Why even discussion on civil rights? For the reasons Weigel and I wrote, obviously.

    I can’t think of any reason to accept the unstated, unsupported assertions you brought to the rest of your comment…

  6. Crude says:

    I can’t think of any reason to accept the unstated, unsupported assertions you brought to the rest of your comment…

    Why accept it? Why not analyze it?

    We have here this claim: That if you oppose ‘intentional including of LGBT information’, then you are ‘really militating (who’s militating?) for continuing the campaign (there was a campaign?) of heterosexual indoctrination (you can indoctrinate heterosexuality? does that mean you can indoctrinate homosexuality?)’.

    Really, marvel at the way words are being used here, and the way thoughts are being twisted around. This is the sort of thinking that turns Beauty and the Beast into a heteronormative guerilla assault on children and womyn. And the sort of thinking that turns some same-sex attraction into an identity, the identity into a culture, and the culture into something that begins to look like a proto-religion.

    Sometimes reasoning with a person just isn’t available, and the best response is to analyze. In fact, I’d suggest that analyzing the gay ‘rights’ movement is the best way to turn it back.

  7. Tom Gilson says:

    Crude,

    “Why not analyze it?” Well, for one thing I was working on my mobile at the time :) . It was hard to write more. Thank you for doing what needed to be done!

  8. Tom Gilson says:

    There actually has been a campaign, but it wasn’t initiated by Christians or heterosexuals. It has been a campaign of sustained assault upon known and agreed understandings of morality, marriage, family, and gender.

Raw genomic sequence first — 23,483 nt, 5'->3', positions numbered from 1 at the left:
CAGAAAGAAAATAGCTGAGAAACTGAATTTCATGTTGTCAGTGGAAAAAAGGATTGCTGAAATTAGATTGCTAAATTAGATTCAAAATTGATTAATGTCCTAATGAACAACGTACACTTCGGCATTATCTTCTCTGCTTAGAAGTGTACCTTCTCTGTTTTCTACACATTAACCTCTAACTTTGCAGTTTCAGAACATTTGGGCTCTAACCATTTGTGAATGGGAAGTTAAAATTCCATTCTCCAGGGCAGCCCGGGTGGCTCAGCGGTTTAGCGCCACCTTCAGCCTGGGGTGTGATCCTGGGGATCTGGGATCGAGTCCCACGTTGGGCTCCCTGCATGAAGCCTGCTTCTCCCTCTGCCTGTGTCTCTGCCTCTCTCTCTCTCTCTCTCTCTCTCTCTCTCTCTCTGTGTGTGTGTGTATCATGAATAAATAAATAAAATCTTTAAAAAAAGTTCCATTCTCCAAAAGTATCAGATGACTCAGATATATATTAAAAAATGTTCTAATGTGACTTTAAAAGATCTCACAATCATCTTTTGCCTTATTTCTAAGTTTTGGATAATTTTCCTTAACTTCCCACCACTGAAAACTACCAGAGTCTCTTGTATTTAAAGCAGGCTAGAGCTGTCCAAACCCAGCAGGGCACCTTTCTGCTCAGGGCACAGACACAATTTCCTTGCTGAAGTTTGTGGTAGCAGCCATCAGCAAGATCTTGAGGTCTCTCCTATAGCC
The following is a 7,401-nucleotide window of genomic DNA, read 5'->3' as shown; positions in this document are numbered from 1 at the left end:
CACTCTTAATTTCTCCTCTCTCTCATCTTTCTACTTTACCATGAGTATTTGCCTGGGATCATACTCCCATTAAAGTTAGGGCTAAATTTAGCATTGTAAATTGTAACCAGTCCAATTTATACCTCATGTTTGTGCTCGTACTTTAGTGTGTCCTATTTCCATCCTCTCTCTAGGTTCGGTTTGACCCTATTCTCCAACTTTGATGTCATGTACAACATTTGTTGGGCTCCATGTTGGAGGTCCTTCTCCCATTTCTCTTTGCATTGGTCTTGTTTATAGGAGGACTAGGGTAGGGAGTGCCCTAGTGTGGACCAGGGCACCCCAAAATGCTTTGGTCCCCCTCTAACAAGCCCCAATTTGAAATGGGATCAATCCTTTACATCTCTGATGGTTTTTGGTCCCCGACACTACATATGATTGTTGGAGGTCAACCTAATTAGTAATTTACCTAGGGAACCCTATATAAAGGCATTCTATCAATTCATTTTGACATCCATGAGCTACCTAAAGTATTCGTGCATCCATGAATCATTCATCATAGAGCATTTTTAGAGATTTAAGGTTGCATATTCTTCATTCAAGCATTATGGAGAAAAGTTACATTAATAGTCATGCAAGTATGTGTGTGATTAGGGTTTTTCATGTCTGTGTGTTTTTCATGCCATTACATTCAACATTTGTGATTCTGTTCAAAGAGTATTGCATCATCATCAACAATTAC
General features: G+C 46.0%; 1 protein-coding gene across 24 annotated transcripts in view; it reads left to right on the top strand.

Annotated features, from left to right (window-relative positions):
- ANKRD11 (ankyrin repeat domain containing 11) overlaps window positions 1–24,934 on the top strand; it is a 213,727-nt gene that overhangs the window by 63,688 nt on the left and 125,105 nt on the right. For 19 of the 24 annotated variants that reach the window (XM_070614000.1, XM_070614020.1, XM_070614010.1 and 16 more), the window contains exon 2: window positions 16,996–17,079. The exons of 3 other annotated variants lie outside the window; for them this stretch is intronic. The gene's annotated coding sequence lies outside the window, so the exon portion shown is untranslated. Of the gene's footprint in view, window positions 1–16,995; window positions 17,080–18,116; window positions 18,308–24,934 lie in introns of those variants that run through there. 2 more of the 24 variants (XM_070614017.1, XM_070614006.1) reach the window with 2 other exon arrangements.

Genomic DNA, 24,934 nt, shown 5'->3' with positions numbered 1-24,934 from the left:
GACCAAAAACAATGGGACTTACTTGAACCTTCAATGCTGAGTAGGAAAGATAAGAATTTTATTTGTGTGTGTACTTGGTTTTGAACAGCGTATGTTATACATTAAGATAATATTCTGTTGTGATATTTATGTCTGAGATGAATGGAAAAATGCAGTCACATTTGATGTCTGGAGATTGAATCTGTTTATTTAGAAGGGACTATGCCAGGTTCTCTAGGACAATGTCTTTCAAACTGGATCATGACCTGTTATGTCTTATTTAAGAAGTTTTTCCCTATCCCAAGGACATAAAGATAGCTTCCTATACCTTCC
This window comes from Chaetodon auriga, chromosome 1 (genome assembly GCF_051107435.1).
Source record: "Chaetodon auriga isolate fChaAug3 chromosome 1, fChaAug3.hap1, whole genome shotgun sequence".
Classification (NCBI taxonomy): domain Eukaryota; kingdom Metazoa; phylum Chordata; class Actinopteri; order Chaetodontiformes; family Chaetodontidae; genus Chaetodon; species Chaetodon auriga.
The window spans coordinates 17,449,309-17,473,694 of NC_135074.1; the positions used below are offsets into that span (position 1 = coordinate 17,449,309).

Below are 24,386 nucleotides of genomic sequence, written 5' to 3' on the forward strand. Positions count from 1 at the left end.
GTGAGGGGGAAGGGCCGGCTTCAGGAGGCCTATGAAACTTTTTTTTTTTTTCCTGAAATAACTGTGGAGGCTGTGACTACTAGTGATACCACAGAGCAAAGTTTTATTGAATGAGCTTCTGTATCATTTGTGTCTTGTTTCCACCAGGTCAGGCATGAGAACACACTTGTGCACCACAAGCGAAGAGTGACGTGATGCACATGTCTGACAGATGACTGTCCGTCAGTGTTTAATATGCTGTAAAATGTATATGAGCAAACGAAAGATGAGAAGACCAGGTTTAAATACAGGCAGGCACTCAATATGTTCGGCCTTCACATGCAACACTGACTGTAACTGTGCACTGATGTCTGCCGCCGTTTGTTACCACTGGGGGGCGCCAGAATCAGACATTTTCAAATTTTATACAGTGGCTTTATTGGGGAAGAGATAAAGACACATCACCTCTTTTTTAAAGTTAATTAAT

(If you call Proposition 8—or similar initiatives elsewhere—a campaign against gays, then you might also call the Royal Air Force’s defense of London a campaign against the Luftwaffe.)

  9. Crude says:

    Thank you for doing what needed to be done!

    I just vaguely gestured in the direction of analysis. But I also think it’s important to separate the group from the individual – in this case, in multiple ways.

    Christians need to come up with a way to talk frankly about gay culture and gay rights movements while at the same time making it clear that simply having some same-sex attraction does not suffice to make a person part of either the movement or the culture, even if they recognize that attraction. And that, I think, is one of the biggest problems with this issue. Then again, it’s also one of the biggest opportunities – because if Christians and Christian leaders can find a way to communicate this, they’ve have a better opportunity to be heard.

    So I’ll throw out this question: Does the gay rights movement, or aspects of gay culture, do anything that actually causes harm to men and women with same-sex attraction? Is turning an attraction into an identity, harm? Is turning an attraction into an us v them mentality which makes an average history book into ‘heterosexual indoctrination’ if there are no chapters dedicated to ‘gay history’, harm?

  10. SteveK says:

    More news from the activism front.

    Online Push Under Way for Bert and Ernie to Get Married on ‘Sesame Street’

    *sigh*

    From the petition:

    We are not asking that Sesame Street do anything crude or disrespectful. Only that they allow Bert & Ernie to marry or even add a transgender character to the show. It can be done in a tasteful way. Let us teach tolerance of those that are different.

    I have a better idea. How about we leave the different people alone – in this case heterosexual Bert and Ernie – and tolerate them as they are. Let us teach tolerance of those that are different than homosexual people.

  11. Crude says:

    I find this sort of thing to be a puzzle.

    Why aren’t there Christian pressure groups demanding that there be more christians, treated with respect, in TV shows or even cartoons? I suppose the worry is ‘They’ll add a Christian and then just utterly mock them, or make them a liberal christian’. But then, why aren’t gay groups afraid that their demands for gay and transgender characters will result in mockery?

  12. Charlie says:

    Maybe I am taking this too seriously, but this Bert and Ernie thing is very telling to me. The characters are muppets. They are not sexual and none is defined by their sexuality. I am not an expert on current Electric Company casts, but I don’t recall any of the puppets having sex or even being married. This is a non-issue and that the fact that they want Bert and Ernie defined by some sexual preference tells us much about the identity politics.